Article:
“For generally healthy people looking to eat up their nutrition and get more variety in their diet, I think it’s great.”

Even if you don’t follow ChatGPT’s meal plans to a tee, they could be useful for providing a broad-strokes understanding of certain diets.

If you’re looking for an outline of what a low-carb vegetarian diet might look like, for example, or how to achieve 2,000 calories on a keto diet, you might use ChatGPT’s meal plans as a jumping-off point. The tool can even create grocery lists based on recipe URLs (though it doesn’t specify quantities of ingredients). And when prompted for suggestions of foods to eat for specific nutrients, it willingly obliges.

The Drawbacks of Using ChatGPT for Meal Planning

Much like the internet in its early days, ChatGPT has some kinks to work out before it becomes a fully trustworthy dietary resource. Many of the sources it draws from are dubious at best.

“ChatGPT is great at gathering and consolidating information, but not so great at vetting its sources. And it’s not so great at citing those sources either,” Galati pointed out. “Because ChatGPT pulls information from all over the internet, you don’t know if you’re getting information from a credible source or a questionable one.”

Additionally, ChatGPT’s reach only extends through 2021, so it’s not up to speed on the latest research around food and health, Lisa Andrews, MEd, RD, LD, owner of Sound Bites Nutrition, told Health.

Andrews also noted that ChatGPT doesn’t have a crystal ball into your current eating habits—an important factor in meal planning. “It’s not able to obtain a diet history from you to suggest changes in your diet. It can’t evaluate what you’re already eating,” she said.

Some have pointed out that the AI tool will respond to any query, giving dietary information for health conditions that have no known connection to diet.

Ask the bot to give you a meal plan for literally any goal—we tried “give me a meal plan for smaller ears”—and you shall receive. Though ChatGPT provides a disclaimer that no foods have been connected to smaller ears, it still creates a “healthy” meal plan which it states “may indirectly contribute to feelings of self-confidence and body positivity.” Absurd as it may seem, it’s one example of the confusion ChatGPT may create around diet and health.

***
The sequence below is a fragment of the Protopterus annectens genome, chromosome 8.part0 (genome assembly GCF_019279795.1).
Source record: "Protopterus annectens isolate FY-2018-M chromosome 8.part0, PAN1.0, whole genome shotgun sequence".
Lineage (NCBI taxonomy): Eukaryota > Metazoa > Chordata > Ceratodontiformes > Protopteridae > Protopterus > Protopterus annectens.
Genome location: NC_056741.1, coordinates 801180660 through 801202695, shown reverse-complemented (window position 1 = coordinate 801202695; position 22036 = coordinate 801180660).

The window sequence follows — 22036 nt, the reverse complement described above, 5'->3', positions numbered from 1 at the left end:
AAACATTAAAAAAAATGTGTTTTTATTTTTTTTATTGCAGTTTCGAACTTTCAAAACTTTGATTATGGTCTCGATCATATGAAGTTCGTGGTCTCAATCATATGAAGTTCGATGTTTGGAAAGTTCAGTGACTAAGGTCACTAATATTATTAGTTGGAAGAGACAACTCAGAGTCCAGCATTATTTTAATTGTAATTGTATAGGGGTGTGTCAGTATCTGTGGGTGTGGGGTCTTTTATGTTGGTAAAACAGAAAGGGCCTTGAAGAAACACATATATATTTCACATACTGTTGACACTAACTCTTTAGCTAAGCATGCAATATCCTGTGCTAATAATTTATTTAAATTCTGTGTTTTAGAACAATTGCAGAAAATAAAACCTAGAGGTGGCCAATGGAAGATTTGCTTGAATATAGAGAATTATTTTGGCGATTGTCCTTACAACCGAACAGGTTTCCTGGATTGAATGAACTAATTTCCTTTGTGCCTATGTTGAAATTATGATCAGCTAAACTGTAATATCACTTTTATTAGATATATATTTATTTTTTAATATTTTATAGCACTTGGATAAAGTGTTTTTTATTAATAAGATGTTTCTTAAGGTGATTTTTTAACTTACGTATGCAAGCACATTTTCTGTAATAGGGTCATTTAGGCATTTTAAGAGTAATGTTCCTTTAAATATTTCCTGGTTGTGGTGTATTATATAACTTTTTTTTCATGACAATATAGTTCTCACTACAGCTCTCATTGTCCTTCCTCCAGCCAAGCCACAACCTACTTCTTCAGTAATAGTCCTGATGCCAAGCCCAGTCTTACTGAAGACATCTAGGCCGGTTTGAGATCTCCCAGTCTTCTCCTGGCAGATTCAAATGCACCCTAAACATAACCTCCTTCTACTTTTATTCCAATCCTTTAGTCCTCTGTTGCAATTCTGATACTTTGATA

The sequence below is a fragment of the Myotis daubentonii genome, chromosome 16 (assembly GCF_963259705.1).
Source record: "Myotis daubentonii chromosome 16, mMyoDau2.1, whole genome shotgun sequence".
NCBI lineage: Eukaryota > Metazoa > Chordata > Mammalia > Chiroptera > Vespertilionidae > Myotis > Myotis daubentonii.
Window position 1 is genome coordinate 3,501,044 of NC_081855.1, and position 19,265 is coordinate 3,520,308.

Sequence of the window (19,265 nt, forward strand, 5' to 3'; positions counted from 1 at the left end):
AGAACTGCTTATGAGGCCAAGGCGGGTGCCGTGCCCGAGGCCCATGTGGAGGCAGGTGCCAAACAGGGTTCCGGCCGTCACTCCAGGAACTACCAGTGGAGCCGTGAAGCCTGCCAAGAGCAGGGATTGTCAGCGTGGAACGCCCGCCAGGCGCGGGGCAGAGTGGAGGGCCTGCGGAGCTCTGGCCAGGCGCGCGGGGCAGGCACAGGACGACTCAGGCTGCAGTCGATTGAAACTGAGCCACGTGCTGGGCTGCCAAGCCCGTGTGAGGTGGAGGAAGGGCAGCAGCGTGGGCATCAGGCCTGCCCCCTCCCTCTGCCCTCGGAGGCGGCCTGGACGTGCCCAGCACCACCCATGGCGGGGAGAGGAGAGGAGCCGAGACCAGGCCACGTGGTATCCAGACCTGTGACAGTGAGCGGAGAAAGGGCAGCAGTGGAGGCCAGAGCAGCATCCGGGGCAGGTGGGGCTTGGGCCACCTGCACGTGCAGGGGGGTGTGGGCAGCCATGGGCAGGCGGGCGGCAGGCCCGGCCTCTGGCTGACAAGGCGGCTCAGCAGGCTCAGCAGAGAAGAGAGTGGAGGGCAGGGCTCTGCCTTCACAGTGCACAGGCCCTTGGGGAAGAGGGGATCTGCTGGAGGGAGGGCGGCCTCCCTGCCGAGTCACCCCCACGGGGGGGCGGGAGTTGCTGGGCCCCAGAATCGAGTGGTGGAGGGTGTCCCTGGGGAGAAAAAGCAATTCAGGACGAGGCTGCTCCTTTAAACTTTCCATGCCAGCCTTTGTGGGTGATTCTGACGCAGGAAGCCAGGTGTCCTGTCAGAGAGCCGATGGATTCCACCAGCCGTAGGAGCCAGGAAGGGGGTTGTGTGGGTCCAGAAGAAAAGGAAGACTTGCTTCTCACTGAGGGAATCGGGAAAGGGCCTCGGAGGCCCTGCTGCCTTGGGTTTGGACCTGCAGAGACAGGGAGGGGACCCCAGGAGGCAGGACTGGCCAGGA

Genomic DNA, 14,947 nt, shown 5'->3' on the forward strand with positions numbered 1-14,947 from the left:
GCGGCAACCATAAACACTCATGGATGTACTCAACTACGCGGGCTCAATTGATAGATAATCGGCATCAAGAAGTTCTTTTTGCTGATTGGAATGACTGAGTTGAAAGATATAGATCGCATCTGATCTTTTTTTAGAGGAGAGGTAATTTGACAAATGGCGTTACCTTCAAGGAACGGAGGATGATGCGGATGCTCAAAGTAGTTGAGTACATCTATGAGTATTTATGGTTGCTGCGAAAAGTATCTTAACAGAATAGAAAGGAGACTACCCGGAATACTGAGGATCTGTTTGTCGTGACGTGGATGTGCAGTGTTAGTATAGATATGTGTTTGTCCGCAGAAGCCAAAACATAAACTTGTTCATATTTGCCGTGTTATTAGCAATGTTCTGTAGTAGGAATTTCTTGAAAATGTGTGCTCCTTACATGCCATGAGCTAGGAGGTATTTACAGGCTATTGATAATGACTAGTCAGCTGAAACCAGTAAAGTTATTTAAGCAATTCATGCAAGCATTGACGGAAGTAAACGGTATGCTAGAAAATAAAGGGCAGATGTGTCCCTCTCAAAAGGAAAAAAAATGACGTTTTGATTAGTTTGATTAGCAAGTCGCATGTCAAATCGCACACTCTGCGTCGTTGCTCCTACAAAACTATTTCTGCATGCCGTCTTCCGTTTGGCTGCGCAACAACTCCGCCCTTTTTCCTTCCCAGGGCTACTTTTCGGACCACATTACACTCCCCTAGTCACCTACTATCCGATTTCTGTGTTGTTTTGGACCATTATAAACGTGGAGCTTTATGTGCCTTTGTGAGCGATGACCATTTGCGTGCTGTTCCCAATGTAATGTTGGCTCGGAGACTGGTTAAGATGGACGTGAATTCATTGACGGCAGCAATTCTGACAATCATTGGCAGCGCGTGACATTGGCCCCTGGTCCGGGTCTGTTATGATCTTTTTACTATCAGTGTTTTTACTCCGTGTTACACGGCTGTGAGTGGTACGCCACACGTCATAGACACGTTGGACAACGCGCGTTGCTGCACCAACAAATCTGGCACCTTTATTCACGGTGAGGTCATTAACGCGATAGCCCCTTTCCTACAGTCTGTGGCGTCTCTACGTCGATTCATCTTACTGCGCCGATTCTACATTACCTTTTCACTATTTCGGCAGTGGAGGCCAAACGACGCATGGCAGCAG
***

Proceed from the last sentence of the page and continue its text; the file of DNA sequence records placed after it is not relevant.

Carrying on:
According to Galati, this confusion is a major issue underlying turning to AI for dietary advice. “The average person will have a hard time confirming whether that meal plan is truly safe and healthy for their unique circumstances,” she said. “That’s the biggest risk.”

Andrews added that the potential for error lies not only in the bot itself, but in the way people may use it. “Users may request meal plans that are not appropriate for them,” she said. “For example, a person with diabetes may also have underlying renal (kidney) disease. A bot would not be able to pick that up from a meal plan request.”

When to Consult a Dietitian

As useful as AI may be in certain circumstances, so far it can’t replace the wisdom and understanding of a trained nutrition professional. This is especially true for medical conditions.

“For medical nutrition therapy for specific medical conditions, I’d seek the help of an RD. I like to say RD stands for ‘Real Deal,’” Andrews said.

Galati emphasized the importance of human connection in creating the very best meal plans for your health and well-being.

“Dietitians will take the time to understand and accommodate your physical health history, mental health struggles, likes, dislikes, lifestyle, and goals,” she concluded. “They don’t just provide meal ideas; dietitians are trained to understand and guide you as an individual. They’ll help you learn how to stick with the changes you’re making to truly transform your health long-term.”